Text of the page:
In the years after the writer’s passing, Bram Stoker’s estate was very protective of his intellectual property. So, in 1922, when German expressionist filmmaker F.W. Murnau was denied the rights to do an adaptation of Dracula, he did one anyway – but he had to change the name of his lead character from Count Dracula to Count Orlok, and had to refer to the count as a Nosferatu instead of a Vampire. And the silent classic Nosferatu: A Symphony of Terror was born. More than seventy-five years later, in the year 2000, music video director E. Elias Merhige (who, appropriately enough, worked with Marilyn Manson, among others) made a movie about the making of Nosferatu called Shadow of the Vampire.
Shadow of the Vampire begins with Murnau (John Malkovich from Con Air and Warm Bodies) setting out with the objective of making the most authentic vampire movie ever filmed. He casts a strange actor named Max Schreck (The Florida Project’s Willem Dafoe) as Count Orlok, and explains to his cast and crew that Schreck is a method actor and will only appear in character for the entirety of the shoot. At first, everyone is only a little weirded out by the strange actor, but when cast and crew members wind up being attacked and wounded on set, they all start to wonder if Murnau’s “method actor” is actually a vampire after all.
Written by Steven Katz (Wind Chill), the screenplay for Shadow of the Vampire is, of course, a highly speculative account of the making of Nosferatu. Although he was mysterious, there was no evidence that the real Max Schreck was nearly as creepy during filming, but Merhige played up the angle that he could have, in fact, been a vampire in real life. In a modern world filled with method actors like Lincoln’s Daniel Day-Lewis and The Comedian’s Robert De Niro, it doesn’t seem so far-fetched. Who’s to say Christian Bale didn’t really kill a person or two while shooting American Psycho?
At the core of Shadow of the Vampire is the give-and-take performances of John Malkovich and Willem Dafoe. The two characters serve as kind of a yin and yang, and the performances reflect that, with Malkovich playing the straight man and taking everything very seriously while Dafoe gets to camp it up portraying the creepy vampire. Malkovich’s Murnau is every bit as “method” as Dafoe’s Schreck/Orlok, and by the end, the audience is left wondering which is really the antagonist of the film. No matter who is the hero and who is the villain, Malkovich and Dafoe both play off of and feed off of each other. Each needs the other to give an effective performance, and neither actor lets the other down.
Besides being a pretty effective horror/drama, Shadow of the Vampire also functions as a glimpse into the early world of feature filmmaking. Murnau and his crew wear goggles during shooting that allow them to more closely see what the camera is capturing. The cameras themselves are hand-cranked, and because Nosferatu is a silent movie, Murnau is able to shout direction to his actors while rolling – there is no “quiet on the set” in F.W. Murnau’s world. That’s the way it was done in the teens and twenties, and the audience gets to have a fun little look back at cinematic history.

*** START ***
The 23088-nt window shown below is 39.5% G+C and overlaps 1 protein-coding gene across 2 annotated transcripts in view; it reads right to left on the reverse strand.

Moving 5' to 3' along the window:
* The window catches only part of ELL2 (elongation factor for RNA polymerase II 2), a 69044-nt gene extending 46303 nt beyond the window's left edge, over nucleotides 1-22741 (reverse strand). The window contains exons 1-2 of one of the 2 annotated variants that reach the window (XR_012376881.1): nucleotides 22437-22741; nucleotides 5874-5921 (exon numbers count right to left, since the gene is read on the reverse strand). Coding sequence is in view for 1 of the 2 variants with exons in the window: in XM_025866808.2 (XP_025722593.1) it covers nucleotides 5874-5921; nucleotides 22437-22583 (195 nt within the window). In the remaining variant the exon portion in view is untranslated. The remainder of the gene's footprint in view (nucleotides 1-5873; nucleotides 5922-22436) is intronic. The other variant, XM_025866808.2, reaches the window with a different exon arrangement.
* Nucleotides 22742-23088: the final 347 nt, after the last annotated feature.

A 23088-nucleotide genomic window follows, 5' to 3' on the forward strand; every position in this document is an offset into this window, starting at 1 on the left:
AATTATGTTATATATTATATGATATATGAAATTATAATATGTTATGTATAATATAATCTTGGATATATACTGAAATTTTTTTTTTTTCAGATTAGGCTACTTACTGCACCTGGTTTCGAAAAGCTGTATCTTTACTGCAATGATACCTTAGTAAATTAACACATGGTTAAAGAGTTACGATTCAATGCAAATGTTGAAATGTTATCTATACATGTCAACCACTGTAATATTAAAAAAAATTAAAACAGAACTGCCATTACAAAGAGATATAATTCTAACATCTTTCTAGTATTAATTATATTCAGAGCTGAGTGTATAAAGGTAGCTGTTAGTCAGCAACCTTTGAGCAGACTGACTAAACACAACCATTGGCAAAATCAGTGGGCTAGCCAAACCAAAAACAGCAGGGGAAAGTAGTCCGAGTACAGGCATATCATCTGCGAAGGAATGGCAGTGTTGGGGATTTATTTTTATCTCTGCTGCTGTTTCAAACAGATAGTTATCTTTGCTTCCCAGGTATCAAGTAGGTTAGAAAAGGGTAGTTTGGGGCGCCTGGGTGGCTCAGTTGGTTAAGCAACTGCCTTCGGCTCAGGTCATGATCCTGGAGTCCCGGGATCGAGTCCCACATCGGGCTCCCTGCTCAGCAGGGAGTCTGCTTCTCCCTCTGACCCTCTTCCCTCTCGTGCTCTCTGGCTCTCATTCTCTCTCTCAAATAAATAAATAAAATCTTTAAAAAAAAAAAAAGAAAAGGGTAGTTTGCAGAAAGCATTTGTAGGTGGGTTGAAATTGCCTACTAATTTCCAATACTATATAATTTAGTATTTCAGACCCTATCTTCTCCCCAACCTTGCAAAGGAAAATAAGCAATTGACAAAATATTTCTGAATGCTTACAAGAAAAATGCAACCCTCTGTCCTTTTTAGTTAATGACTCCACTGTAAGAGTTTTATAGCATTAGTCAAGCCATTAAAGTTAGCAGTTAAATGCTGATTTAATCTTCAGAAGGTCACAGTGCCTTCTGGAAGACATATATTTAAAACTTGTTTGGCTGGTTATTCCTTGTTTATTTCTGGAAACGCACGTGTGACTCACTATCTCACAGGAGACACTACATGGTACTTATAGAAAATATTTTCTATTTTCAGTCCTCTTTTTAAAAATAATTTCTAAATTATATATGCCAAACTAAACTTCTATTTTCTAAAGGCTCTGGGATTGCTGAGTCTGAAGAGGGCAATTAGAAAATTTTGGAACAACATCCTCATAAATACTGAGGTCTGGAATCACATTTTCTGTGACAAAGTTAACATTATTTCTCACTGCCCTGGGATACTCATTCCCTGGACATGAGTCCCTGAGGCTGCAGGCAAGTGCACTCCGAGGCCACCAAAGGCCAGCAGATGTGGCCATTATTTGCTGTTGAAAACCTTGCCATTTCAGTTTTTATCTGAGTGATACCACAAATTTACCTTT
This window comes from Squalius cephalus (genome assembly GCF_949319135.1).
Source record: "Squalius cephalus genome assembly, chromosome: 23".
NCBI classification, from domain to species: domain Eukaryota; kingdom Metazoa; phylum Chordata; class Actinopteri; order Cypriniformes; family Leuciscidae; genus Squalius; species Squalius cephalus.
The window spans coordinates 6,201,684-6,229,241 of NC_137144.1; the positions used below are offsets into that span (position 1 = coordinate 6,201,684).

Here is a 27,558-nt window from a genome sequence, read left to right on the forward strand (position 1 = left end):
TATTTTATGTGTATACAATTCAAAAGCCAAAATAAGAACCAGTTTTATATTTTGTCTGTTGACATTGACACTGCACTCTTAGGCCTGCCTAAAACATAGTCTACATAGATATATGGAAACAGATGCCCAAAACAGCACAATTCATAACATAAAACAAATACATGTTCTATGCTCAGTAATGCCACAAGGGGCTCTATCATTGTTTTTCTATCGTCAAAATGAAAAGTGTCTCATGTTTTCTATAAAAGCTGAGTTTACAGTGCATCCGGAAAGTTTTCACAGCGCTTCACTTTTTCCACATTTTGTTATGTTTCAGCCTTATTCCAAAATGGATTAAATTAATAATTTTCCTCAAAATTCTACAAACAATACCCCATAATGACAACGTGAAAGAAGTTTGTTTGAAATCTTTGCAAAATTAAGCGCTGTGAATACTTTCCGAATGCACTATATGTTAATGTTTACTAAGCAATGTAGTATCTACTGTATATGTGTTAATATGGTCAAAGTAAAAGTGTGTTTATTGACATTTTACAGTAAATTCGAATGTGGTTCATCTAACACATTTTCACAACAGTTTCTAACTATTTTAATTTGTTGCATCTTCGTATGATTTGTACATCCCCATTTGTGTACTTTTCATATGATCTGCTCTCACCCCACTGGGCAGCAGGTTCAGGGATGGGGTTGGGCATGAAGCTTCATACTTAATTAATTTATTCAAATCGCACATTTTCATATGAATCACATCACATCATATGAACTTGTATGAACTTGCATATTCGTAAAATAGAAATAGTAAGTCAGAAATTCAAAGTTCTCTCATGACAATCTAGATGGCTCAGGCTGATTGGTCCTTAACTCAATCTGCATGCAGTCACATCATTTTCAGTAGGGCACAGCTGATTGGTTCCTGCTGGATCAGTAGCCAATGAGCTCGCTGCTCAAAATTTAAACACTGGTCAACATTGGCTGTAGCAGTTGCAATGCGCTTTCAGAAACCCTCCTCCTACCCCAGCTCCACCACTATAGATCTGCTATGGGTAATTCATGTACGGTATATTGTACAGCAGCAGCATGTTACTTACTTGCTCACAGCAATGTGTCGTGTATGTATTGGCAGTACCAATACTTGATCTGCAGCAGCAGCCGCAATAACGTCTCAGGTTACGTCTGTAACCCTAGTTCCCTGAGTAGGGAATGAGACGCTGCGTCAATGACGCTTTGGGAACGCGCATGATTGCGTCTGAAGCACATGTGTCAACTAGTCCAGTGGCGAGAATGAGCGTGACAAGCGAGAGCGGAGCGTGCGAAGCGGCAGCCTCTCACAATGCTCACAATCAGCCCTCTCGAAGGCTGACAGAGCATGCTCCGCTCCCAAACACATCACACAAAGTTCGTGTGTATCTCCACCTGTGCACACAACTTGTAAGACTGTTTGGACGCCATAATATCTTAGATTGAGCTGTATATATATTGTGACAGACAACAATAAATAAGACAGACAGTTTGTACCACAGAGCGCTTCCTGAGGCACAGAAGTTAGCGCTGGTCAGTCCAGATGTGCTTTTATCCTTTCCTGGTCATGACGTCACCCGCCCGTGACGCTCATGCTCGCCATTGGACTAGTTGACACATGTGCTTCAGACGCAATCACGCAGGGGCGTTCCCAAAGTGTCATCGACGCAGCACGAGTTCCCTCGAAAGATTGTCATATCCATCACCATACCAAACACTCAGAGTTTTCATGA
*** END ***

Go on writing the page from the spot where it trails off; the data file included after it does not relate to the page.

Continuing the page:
The photography in Shadow of the Vampire is also a nostalgic peek at days gone by. Shot by first-time cinematographer Lou Bogue (who worked as a cameraman and lighting technician for Stanley Kubrick on movies like A Clockwork Orange, Barry Lyndon, and The Shining), the normal photography for the film is, well, normal, aside from being as dark and mysterious as a movie about the making of a German expressionist film needs to be. Where the look of the film gets creative is when the audience sees what is being shot by Murnau. The images turn to black and white, irregularly speeded nickel-reel type of stuff, complete with silent-movie style iris shots and, in places, title cards to explain missing exposition. It’s a cool reminder that the movie is, in fact, about the making of a silent movie classic.
Another fun fact about Shadow of the Vampire deals with how funding for the project was secured. The film was produced by Saturn Films, a new startup production company founded by actor Nicolas Cage (Joe, Trespass). Reportedly, some of the money was raised through donations from users of the Hollywood Stock Exchange web site, with each donor being given a “virtual producer” credit on the film’s DVD release. Made in the days before GoFundMe and IndieGoGo, Shadow of the Vampire may be the first crowd-funded movie in history.
There are plenty of speculative making-of movies in the world, and it’s up to the viewer to decide how realistic they may be (I’d love to think that The Disaster Artist happened exactly as it does in the film). Shadow of the Vampire is obviously fictionalized, but let’s still keep that a secret. Max Schreck makes a great vampire, both onscreen and off.